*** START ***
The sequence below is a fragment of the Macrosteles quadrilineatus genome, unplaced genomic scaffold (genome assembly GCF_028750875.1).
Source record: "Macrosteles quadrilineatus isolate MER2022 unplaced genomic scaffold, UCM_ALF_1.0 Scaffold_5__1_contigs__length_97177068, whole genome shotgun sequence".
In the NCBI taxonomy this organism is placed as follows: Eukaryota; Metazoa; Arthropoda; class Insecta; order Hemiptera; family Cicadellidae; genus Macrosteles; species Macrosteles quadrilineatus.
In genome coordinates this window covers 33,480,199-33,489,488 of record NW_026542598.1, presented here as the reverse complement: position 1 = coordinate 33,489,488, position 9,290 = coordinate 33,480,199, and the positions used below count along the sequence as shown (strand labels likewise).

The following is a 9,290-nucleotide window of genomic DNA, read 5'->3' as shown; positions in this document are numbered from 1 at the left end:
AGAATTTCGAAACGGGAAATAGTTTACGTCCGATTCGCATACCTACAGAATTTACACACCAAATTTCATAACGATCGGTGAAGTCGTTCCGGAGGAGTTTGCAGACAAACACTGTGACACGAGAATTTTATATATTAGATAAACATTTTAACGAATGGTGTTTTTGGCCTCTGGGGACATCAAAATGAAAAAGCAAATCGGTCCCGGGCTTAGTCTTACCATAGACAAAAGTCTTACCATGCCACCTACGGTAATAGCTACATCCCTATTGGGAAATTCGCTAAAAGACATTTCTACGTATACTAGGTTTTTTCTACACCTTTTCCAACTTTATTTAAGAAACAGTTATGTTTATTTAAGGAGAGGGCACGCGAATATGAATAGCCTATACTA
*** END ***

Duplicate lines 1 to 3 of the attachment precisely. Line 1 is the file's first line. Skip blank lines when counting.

The sequence below is a fragment of the Macrosteles quadrilineatus genome, unplaced genomic scaffold (genome assembly GCF_028750875.1).
Source record: "Macrosteles quadrilineatus isolate MER2022 unplaced genomic scaffold, UCM_ALF_1.0 Scaffold_5__1_contigs__length_97177068, whole genome shotgun sequence".
In the NCBI taxonomy this organism is placed as follows: Eukaryota; Metazoa; Arthropoda; class Insecta; order Hemiptera; family Cicadellidae; genus Macrosteles; species Macrosteles quadrilineatus.